Page by Oliver Scofield
As the concept of rewilding has gathered momentum in our world, the focus has been on recreating natural ecosystems in lands that recently were agricultural or developed. While these areas are indeed critical for establishing habitat and maintaining biodiversity, it is also important to realize that rewilding processes can take place in lands already designated and protected as wilderness. Despite many years of government protection many of these areas are not untouched by human impacts, especially when it comes to the animals we allow to live there.
This video describes the effects of rewilding the Yellowstone ecosystem. In a classic example of a trophic cascade, we are shown the complexity of the vast ecological interactions in environments. The reintroduction of wolves to the park had effects beyond what managers were expecting and revealed how even relatively wild and pristine areas can benefit from rewilding measures. The second link brings you to the Park Service’s analysis of the history of wolves in Yellowstone, why introduction was required and desired and some of the effects they are seeing in both the ecological and political realms.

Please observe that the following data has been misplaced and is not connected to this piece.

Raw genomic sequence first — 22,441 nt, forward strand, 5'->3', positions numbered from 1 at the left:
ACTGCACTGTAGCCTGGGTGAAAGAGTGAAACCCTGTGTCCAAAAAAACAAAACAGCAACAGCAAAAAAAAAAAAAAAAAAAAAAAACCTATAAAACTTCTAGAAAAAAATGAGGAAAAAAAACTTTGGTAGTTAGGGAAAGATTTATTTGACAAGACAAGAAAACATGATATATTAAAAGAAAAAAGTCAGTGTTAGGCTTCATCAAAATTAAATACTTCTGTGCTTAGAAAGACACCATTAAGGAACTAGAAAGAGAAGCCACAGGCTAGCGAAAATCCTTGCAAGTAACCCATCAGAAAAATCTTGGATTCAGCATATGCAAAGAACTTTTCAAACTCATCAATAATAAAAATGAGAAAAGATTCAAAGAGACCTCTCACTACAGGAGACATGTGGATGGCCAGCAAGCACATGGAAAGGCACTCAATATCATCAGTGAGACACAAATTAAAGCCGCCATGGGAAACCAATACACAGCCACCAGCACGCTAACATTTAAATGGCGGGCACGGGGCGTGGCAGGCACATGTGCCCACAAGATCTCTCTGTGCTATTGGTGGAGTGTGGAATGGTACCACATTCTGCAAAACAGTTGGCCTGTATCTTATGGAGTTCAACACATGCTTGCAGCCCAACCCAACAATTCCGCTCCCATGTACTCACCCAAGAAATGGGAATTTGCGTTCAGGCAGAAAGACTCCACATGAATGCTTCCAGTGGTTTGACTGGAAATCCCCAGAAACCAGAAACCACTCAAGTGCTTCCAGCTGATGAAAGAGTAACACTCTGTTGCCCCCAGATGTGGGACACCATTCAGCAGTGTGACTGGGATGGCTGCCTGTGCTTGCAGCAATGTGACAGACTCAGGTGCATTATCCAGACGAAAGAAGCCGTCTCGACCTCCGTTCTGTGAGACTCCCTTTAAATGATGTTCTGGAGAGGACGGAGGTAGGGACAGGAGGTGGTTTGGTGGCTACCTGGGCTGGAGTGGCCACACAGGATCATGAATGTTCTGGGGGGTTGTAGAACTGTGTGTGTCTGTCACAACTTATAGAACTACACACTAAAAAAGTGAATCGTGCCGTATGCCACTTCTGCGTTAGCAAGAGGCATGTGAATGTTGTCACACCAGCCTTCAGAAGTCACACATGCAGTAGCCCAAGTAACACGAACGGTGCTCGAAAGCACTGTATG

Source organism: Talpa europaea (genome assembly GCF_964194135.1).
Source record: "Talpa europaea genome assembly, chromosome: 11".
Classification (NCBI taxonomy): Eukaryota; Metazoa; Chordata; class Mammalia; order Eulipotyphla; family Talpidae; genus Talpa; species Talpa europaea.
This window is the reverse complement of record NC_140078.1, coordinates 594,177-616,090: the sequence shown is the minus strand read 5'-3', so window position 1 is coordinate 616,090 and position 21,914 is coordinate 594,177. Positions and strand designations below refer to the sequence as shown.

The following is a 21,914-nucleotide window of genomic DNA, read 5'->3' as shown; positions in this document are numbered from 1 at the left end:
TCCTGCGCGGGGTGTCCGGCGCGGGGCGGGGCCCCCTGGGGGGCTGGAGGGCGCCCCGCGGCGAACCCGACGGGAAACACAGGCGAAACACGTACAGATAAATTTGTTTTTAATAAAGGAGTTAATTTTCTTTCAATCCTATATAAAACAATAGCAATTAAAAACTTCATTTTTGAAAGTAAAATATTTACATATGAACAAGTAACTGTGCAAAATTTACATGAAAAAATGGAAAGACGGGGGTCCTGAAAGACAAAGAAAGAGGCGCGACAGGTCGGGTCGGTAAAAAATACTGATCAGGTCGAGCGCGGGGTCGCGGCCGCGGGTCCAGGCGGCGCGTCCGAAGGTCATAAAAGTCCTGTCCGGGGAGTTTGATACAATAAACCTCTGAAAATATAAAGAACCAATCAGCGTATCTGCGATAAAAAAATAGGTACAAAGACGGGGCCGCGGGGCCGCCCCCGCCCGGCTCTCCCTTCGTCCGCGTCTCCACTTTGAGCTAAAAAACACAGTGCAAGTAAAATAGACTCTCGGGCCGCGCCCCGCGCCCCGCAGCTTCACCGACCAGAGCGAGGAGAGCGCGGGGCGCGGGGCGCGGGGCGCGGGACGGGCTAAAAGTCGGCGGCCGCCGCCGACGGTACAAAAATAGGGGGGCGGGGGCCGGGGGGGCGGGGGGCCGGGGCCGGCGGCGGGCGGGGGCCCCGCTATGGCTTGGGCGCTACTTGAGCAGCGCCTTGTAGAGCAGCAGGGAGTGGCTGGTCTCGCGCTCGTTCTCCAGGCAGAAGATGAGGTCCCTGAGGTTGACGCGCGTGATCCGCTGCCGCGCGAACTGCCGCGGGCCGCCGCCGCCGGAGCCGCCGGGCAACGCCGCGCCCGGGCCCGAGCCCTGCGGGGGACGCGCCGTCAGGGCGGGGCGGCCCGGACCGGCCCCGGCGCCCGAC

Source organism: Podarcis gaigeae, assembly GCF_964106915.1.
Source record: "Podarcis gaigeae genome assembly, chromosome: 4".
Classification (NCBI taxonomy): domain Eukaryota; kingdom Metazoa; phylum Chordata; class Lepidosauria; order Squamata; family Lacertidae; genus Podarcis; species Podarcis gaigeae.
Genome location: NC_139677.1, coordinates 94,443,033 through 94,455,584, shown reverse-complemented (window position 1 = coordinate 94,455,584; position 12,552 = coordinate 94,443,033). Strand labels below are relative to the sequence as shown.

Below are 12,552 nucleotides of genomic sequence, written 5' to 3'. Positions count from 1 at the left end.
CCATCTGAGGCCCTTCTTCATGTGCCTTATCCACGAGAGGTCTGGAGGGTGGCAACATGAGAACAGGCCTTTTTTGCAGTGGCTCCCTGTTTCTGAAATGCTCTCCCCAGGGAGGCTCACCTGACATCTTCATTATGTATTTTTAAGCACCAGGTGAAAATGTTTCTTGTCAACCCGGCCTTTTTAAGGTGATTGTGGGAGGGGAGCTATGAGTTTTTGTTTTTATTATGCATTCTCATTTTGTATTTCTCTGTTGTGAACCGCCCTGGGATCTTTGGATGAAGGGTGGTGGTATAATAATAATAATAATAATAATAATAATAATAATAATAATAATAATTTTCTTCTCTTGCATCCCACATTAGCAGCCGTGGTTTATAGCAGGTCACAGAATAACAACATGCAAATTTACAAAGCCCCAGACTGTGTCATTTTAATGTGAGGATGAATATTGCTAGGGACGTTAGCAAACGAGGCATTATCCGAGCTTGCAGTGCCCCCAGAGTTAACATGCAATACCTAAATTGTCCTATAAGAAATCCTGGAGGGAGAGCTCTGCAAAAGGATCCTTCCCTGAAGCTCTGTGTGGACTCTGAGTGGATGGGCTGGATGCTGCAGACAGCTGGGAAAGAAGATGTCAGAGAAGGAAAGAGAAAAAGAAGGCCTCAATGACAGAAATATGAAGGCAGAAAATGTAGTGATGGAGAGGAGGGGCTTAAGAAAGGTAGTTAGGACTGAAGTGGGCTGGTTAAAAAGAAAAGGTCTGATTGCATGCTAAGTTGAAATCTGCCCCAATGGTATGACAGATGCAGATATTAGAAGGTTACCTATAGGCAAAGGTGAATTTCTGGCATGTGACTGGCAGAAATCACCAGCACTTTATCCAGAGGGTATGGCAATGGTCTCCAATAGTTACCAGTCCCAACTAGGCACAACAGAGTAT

In a way, because of the values we place on our parks and wilderness areas and the ideals of untouched, primeval land we associate with them, it is even more vital that we keep (or fix) these places. Without some degree of nature that is mostly beyond human influence, what would we have to model our other rewilding projects after? Some sort of baseline area is necessary, and where better to have that than in places already protected? The reintroduction of wolves to the Greater Yellowstone Ecosystem reestablished a balance that had been missing, and restored an ecosystem that had occurred for thousands of years before. Now that this system exists once again, we can understand how to recreate these areas in places that have little to nothing to start with: the developed and agricultural lands that make up the majority of our country.
And regardless of the ecological and rewilding implications, the reintroduction of wolves to Yellowstone allows visitors to witness ancient processes that are awe-inspiring and beautiful to behold. The one time in my life that I have seen wolves was in the Lamar Valley in Yellowstone Park. There were five or six of them trying to steal a bison carcass from a grizzly bear. This experience will always stay with me and due to the rewilding process will be available to millions of other visitors for many years into the future.
Photo Credit: Jim Coda